This 5.7 GHz Power Amplifier originated from the Wellington VHF Group some years ago, and the information below is a compilation of information posted on the VK Logger Discussion Forum.
- 10.6VDC supply rail
- Peak current ~ 4.3A
- -ve bias is generated internally
- FPM & RPM are directional coupler outputs
- 5mw input (+7dBm) for 5 watts out
- TX enable: leave pin open (Note: this is really a TX Disable!)
- The dark blue curve is amp # 1 untouched
- Magenta curve is amp # 2 untouched
- Yellow curve is amp # 2 with a small tab to the output line of the PA device
You will note from the Yellow curve, the increase in output was negligible but certainly had an effect on the overall gain/bandwidth compared with the as supplied response.
It may not be worth the trouble to take the lid off this amplifier before using.
Information from G8ACE
Test conditions (saturated output mode):
10mW constant level drive over the test frequencies from sweeper in manual mode.
Heat sink slightly larger than the PA and with fins, about 3/4″ thick with a PC type Cooling fan 12v 200mA.
It’s much better for devices to keep them cool rather than seeing what you can get away with.
Also, the FPM (forward power monitor) produced circa 3V into 1K for about 5W out.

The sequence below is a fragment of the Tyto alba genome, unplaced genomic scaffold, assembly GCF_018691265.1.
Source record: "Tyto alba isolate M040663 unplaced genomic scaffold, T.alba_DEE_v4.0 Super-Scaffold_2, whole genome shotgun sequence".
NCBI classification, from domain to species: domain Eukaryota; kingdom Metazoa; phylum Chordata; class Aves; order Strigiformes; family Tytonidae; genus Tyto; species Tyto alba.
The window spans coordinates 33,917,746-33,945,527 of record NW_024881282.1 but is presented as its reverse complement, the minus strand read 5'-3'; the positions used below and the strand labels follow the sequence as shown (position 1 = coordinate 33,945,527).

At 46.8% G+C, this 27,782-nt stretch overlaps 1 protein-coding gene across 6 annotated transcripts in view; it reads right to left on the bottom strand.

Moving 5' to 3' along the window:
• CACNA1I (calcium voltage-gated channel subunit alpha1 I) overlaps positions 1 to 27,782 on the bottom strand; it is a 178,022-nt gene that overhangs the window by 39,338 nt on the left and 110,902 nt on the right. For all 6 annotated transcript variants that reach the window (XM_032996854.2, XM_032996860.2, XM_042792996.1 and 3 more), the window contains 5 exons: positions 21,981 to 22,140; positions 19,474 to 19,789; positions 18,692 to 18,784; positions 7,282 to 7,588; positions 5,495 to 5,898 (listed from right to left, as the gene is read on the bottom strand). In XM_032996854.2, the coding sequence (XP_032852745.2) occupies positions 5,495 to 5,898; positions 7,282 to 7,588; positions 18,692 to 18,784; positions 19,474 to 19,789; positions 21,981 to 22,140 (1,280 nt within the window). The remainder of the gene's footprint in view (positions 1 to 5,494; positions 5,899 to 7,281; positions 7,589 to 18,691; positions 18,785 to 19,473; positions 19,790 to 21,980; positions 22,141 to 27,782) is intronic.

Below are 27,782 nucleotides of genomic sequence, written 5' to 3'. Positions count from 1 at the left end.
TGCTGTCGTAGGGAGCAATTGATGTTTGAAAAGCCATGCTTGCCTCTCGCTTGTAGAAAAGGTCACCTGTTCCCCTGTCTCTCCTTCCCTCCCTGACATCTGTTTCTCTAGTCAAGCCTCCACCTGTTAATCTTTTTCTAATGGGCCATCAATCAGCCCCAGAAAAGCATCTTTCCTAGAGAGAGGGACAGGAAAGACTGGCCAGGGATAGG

The semiconductor embedded in the case behind the PCB is an LM335 temperature sensor IC which gives an output of 10mV/Kelvin relative to absolute temperature so it’s quite easy to use this to monitor the case temperature. It’s fed via 5.6k from the +10.6V line but its bottom end is floating.
Expect 2.9V across it @ 17 degrees C, which is correct.
Snow Flaking information from ZL1TPH
With a snow flake tab just past the C on the out of the FET, power output increased from ~ 5 Watts @ at 5.76 GHz to around 7 Watts @ 5.76 GHz.
Less output now at 7 GHz etc.
Once this information was circulated around, the price of these amps increased to $80 NZ and is still cheap considering.
10.6V Power Rail
I took the easy (lazy!) way out, and used an LT1083 LDO, from RS.
KISS, dead bug style.
Not wired up to PA when this image was taken, but tested/adjusted for 10.6V before screwing down onto 1/4″ copper plate heat sink.
Obscured by the trimpot, but there is a solder lug going to ground (via the M3 screw into the copper) where the two tantalums and trimpot connect.
I cut a TO3 mica washer to suit this package, as the rear tab is connected to Vout.
Maintains 10.6V down to 11.47V under no load.
If my supply volts have reached this low, it’s time to go home!
Snow Flaking information from VK4GHZ
I powered up the WGPA (Wellington Group PA – for the sake of a name!) for the first time.
I was getting +38.13dBm out (6.5W) @ 5760.
Adding a “snowflake” (actually some tinned copper) to the right on the capacitor, as ZL1TPH suggested, increased power output to +39dBm (7.9W) @ 5760.
About 10 minutes to do, and a 21% increase in output power.
Most of that is taken up by unscrewing the 35 screws, and screwing them back up again.
DC current increases by about 200mA or so.
This must be the easiest power output mod, ever!
Worthwhile doing, for anyone keen to squeeze the last dBm out, and optimize their systems.